I’m deeply private. Even writing this is difficult but maybe it helps someone else, and that’s the point of being a run ambassador. Repeatedly specialists have told me over the years that one of my challenges is being too empathetic. It hadn’t occurred to me that was even possible. Empathetic to the point where I’ve even refused to physically defend myself when attacked – because I can’t process the idea of using violence to defend myself. It’s not new. When I was a kid I would stop to rescue and nurse back to health wildlife injured or hurt in the yard or forest or feel sick when kids would torture jellyfish along the shore. I routinely ignore my own personal boundaries to help and be there for others, which opens me to feeling taken advantage of, even if that was not what someone intended. Deeply hurting myself.

Then came a particularly bad time in 2015. I was sitting with a race director friend of mine, Stacy Chesnutt, who joked “running fixes everything”. I signed up for a 5k race in my hometown called EPIC. Naively trained for a few days and ran in 12-year old shoes. I set a random goal of finishing in 30 minutes and did so in 28:35. I looked like I would die. I was overweight and just stubborn enough to finish in that time. But something changed.

I realized I could challenge myself. I could race myself, not others. I could do something for myself. Running seemed to be so difficult at times that it made me not able to think of the bad things in my life. Or the things that were going wrong. I signed up for more and more races. And packed on the kilometres. Running became my therapy. Such that when I had a car accident in December of 2018, I felt myself falling. I rapidly gained weight, and felt I’d never get to where I was. Running goals seemed impossible. Work goals didn’t matter as much. Fortunately, people who came to be the closest to me pulled me through it. Dragging me out for runs and encouraging me to sign up for races. And there it was. It wasn’t perfect but it was a start again. My physiotherapist said, “you need to find the joy in running again”. I found that through the many people I lived the running experience with over the past year, rather than the results. As Stacy had said four years before, “Running fixes everything”.

Maybe not everything.  I still have trouble listening to myself when I have panic attacks. Instead, I’ll listen to other people tell me how to solve problems during times like that, sometimes making situations worse, not better. My own voice is often the right one in those situations, but I doubt myself at times like that. I just haven’t quite figured out how to listen to myself, when others scream so loud.

Like running, life continues to be a journey. Some days I’m running away from something. Some days running to something. Sometimes its a struggle. Sometimes a rush of success. Like running a race, I have the highs. But I still suffer the pain. Just like an athlete, the pain of things not going the way I envisioned when I thought everything was settled, planned, and on course for a spectacular finish. I still feel a sadness or pain in ways it feels others don’t really understand. I’ve had people tell me, “just don’t go for that run”. Or “find something else”.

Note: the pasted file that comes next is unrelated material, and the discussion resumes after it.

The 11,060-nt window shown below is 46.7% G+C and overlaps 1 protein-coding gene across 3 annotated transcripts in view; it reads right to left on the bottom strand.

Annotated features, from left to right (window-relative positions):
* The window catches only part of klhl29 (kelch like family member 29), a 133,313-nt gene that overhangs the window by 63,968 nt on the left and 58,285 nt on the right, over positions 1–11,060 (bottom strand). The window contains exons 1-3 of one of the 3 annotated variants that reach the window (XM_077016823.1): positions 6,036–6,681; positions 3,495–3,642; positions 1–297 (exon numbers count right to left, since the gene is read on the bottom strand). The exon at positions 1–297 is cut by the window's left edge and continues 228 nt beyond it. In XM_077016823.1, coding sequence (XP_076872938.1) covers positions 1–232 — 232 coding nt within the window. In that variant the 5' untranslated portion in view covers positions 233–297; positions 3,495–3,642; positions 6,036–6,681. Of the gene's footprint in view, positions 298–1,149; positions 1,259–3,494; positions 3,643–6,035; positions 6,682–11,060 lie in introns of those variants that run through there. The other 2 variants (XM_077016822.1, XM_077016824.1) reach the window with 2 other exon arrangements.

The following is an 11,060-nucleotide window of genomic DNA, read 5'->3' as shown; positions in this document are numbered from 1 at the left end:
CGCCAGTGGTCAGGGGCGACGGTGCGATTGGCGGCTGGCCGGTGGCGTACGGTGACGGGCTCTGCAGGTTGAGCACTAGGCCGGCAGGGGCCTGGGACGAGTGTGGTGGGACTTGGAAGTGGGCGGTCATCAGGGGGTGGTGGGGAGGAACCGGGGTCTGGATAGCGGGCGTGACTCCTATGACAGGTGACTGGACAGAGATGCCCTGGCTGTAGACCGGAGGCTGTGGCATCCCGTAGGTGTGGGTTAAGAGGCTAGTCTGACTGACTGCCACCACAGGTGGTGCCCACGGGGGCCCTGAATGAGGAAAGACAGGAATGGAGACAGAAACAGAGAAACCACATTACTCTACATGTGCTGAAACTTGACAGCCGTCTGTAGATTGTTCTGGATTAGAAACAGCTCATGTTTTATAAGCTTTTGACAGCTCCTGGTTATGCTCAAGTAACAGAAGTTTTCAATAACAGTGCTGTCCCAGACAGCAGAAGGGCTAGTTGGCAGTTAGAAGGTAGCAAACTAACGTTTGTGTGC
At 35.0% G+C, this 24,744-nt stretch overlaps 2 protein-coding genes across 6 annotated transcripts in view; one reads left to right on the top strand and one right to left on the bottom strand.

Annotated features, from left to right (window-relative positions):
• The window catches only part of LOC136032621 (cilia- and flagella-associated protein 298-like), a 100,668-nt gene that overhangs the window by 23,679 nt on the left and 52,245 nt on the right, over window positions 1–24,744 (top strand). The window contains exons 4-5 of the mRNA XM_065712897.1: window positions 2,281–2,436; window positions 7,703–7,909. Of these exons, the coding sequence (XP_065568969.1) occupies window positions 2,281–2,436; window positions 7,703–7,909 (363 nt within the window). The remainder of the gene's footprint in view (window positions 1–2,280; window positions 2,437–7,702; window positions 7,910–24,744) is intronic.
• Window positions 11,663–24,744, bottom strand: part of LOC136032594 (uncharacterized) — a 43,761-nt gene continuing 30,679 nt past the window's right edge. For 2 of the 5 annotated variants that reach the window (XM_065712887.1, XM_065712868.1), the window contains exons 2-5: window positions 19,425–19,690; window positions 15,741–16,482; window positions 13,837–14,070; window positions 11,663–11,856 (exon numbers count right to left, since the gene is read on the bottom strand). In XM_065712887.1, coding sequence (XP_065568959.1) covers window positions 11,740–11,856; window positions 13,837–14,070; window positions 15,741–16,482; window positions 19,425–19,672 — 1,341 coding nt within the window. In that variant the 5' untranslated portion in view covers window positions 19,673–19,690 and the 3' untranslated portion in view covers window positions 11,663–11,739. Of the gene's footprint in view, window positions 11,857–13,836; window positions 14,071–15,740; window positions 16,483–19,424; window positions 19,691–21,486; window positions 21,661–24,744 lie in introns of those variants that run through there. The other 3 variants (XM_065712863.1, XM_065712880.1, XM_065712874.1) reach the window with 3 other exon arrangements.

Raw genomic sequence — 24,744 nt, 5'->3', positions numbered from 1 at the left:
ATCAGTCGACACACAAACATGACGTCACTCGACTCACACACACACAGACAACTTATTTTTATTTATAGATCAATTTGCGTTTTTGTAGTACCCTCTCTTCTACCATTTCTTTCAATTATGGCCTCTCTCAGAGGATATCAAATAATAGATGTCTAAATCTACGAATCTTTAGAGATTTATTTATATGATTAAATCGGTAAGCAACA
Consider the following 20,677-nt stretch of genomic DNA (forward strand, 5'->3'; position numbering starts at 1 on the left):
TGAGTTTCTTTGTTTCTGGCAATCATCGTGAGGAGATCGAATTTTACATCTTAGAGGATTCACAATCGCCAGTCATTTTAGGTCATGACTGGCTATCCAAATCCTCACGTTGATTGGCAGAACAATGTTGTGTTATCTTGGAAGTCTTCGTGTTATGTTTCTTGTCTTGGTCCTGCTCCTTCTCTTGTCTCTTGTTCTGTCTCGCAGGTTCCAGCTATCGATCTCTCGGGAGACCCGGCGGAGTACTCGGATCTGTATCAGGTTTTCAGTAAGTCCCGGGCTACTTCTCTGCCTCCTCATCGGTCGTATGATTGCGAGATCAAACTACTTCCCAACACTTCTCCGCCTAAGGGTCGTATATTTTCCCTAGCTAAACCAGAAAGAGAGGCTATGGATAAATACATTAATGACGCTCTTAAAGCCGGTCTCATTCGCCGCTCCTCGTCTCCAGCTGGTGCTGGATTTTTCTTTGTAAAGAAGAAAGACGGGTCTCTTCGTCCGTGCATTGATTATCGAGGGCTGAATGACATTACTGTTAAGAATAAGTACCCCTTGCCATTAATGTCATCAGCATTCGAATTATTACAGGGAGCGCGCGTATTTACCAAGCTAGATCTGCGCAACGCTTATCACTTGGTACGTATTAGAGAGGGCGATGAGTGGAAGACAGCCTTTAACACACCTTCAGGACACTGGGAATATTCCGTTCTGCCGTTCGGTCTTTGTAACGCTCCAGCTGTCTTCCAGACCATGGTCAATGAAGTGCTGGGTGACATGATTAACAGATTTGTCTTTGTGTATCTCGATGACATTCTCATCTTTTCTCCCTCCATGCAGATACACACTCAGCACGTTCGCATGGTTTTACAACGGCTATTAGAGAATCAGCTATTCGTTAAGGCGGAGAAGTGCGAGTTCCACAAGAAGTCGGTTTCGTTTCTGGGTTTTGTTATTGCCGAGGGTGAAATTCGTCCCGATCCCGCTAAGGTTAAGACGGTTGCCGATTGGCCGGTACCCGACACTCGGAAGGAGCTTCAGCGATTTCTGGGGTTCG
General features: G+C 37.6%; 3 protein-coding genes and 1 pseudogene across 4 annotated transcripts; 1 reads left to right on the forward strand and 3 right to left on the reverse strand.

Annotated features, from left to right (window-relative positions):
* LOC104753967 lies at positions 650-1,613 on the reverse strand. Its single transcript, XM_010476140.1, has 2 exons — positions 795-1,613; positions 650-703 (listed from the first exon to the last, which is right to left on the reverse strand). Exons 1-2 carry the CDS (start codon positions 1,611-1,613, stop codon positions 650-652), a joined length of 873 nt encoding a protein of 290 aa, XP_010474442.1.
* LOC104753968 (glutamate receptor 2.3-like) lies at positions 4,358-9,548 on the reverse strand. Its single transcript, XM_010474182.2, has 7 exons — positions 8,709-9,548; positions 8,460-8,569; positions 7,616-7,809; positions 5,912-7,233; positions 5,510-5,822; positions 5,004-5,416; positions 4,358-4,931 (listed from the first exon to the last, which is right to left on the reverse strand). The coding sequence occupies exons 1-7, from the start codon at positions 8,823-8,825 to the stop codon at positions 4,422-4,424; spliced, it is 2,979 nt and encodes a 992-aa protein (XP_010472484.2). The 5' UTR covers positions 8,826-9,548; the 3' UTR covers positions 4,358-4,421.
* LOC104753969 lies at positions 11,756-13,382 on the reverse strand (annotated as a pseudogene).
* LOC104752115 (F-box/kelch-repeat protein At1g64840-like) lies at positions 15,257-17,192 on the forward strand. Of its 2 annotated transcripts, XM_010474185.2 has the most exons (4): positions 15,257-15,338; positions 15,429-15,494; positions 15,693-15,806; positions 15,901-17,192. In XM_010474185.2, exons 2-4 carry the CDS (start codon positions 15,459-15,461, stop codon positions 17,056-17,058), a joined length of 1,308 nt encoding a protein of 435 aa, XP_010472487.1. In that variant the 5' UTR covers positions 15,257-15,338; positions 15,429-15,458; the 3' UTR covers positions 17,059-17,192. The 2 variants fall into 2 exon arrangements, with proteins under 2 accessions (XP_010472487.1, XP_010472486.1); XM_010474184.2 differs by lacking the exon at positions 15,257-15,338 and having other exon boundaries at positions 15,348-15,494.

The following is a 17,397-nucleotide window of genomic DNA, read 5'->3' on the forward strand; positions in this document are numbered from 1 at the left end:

As I traveled this journey finding wellbeing (with all its potholes), I choose to believe everyone is good at heart. We must choose to see that goodness. Too often we focus on the things people do wrong and let that overwhelm our thinking. I believe we should always choose compassion over anger. We must accept that people experience things in ways we might not really understand. We shouldn’t judge.  We have no way to know what is going on for others or what pressures we may be unaware of. I still struggle when people don’t approach situations with the kindness to try to understand that, whether in me, or in other people.

The best way I’ve found to cope with my triggers for mental health struggles, is to strive to remain amicable, and almost always friends, with those I’ve had conflict and misunderstandings with. To take the time. Step back. And agree to put the past behind and move forward. It often surprises people to see who I remain friends with despite challenging pasts. If I choose to hold onto judgement over someone else’s actions at a difficult time, how can I ask them to not hold judgement over me? I can’t. So I choose not to hold grudges. I used to. That always hurt me more and made me a worse person more than it hurt them. So I’ve come to accept my own role in my feelings (and their feelings) and accept others may have felt pain and confusion too. There is a depth of closure and peace which comes with understanding each other. It is a much more harmonious way to live when you have one life to live.